Technical CommentsCHEMICAL ECOLOGY

Comment on “Marine plastic debris emits a keystone infochemical for olfactory foraging seabirds” by Savoca et al.

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Science Advances  28 Jun 2017:
Vol. 3, no. 6, e1700526
DOI: 10.1126/sciadv.1700526

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In their recent paper, Savoca and collaborators (2016) showed that plastic debris in the ocean may acquire a dimethyl sulfide (DMS) signature from biofouling developing on their surface. According to them, DMS emission may represent an olfactory trap for foraging seabirds, which explains patterns of plastic ingestion among procellariiform seabirds. This hypothesis is appealing, but some of the data that Savoca et al. used to support their claim are questionable, resulting in a misclassification of species, as well as other decisions regarding the variables to include in their models. Furthermore, with their focus on a single lifestyle trait (nesting habit) of dubious relevance for explaining plastic ingestion, Savoca et al. neglect the opportunity to explore other factors that might provide better ecological insight. Finally, we are deeply concerned by the conservation policy recommendation proposed by Savoca et al.—to increase antifouling properties of consumer plastics—which constitutes a substantial environmental risk and delivers the wrong message to decision-makers. The reduction of plastic consumption, waste prevention, and proactive reuse through a circular economy should be at the heart of policy recommendations for future mitigation efforts.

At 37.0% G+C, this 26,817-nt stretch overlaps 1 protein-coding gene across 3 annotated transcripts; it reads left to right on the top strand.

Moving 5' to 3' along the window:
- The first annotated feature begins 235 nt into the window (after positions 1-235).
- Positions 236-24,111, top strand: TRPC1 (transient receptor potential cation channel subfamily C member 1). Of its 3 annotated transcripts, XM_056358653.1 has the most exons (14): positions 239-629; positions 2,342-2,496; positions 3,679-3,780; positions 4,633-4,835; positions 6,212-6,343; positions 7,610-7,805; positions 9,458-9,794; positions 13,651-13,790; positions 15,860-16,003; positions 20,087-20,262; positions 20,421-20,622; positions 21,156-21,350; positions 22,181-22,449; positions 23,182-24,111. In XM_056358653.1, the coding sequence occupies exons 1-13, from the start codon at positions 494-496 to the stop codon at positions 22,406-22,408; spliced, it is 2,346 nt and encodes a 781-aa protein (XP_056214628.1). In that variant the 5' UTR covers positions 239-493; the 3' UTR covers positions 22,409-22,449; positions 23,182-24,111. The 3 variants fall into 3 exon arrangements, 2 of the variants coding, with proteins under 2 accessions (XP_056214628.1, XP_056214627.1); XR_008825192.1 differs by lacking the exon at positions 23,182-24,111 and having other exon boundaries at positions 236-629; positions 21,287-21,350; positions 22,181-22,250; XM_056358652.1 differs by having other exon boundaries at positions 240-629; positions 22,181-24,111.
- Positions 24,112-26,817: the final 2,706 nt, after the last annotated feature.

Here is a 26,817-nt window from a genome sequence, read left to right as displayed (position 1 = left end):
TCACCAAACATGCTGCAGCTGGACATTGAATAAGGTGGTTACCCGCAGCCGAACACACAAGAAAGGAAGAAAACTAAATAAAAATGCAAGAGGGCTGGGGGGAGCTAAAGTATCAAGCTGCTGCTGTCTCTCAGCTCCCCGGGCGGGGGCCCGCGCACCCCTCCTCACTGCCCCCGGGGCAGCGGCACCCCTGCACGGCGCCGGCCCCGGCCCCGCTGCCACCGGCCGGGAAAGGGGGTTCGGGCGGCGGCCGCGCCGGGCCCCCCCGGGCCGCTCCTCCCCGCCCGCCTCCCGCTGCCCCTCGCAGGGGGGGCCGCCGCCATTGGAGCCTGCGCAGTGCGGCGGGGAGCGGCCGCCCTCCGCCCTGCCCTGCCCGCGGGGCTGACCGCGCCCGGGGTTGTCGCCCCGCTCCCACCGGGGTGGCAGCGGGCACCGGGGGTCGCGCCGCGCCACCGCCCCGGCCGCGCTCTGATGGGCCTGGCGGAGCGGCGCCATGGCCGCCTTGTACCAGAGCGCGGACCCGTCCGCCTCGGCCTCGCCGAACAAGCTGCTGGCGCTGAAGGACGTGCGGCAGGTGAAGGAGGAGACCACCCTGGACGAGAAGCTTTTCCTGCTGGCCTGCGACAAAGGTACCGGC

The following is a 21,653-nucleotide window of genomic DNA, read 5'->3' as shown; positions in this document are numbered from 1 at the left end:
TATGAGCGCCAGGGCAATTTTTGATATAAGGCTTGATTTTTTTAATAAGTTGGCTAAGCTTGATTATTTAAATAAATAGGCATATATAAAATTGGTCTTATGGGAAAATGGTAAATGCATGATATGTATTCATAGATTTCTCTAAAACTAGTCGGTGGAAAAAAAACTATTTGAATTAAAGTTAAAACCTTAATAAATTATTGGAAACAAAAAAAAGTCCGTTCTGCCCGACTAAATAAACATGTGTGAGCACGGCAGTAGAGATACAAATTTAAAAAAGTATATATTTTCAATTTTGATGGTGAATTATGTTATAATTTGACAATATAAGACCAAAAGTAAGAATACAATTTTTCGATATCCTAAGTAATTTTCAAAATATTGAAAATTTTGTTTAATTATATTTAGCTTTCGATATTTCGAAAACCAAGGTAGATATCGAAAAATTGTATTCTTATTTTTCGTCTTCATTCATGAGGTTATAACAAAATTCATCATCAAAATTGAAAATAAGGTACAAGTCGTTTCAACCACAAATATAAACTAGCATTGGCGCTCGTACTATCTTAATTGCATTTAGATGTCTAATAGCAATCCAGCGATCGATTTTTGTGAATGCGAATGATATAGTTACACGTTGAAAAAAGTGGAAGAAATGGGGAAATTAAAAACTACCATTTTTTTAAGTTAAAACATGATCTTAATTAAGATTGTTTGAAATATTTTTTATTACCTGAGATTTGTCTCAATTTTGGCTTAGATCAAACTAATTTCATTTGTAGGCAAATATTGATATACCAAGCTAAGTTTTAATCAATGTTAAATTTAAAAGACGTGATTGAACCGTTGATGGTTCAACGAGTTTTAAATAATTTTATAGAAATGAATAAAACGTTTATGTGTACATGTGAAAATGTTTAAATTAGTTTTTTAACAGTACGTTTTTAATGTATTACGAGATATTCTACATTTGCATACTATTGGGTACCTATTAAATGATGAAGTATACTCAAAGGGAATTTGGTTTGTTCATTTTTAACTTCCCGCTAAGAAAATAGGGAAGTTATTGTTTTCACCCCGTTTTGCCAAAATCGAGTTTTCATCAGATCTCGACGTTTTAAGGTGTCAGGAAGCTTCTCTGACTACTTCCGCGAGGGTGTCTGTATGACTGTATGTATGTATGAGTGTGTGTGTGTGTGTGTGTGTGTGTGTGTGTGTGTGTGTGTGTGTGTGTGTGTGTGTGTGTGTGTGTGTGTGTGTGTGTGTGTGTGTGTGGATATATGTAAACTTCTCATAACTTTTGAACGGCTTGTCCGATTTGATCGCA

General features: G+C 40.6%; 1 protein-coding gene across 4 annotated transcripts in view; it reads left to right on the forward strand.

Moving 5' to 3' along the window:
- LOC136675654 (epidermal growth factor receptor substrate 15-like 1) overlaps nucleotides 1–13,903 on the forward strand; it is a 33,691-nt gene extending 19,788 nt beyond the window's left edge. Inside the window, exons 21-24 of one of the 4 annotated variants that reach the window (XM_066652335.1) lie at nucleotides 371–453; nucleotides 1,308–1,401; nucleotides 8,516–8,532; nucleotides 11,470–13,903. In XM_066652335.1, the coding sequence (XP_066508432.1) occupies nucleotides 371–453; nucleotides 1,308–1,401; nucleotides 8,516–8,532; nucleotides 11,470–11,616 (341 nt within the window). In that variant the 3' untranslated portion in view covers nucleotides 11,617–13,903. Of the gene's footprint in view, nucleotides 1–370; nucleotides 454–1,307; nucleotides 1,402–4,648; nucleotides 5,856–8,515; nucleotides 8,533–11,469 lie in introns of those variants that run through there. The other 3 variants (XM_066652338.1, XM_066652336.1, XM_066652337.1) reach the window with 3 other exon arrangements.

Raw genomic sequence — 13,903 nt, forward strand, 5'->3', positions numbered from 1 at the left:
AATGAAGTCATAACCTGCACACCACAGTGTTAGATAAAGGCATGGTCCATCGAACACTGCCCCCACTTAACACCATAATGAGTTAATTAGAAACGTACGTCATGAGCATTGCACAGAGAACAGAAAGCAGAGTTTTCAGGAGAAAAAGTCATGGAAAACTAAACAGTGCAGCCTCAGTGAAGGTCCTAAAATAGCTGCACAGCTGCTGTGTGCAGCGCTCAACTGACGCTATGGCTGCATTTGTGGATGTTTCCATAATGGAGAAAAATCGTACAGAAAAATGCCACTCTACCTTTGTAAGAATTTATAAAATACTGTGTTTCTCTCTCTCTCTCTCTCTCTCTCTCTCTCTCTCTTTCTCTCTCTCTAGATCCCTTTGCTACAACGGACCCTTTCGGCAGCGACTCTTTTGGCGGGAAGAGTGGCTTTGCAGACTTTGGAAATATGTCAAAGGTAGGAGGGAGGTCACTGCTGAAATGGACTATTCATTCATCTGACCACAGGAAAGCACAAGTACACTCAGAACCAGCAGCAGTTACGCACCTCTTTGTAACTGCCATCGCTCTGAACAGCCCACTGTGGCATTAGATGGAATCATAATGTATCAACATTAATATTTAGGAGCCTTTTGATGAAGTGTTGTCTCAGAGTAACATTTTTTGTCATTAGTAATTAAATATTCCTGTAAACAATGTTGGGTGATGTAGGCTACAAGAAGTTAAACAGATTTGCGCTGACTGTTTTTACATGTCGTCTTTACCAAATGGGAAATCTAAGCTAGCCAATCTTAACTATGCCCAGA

• seabirds
  • procellariiformes
  • plastic ingestion
  • DMS
  • dimethyl sulphide
  • olfaction

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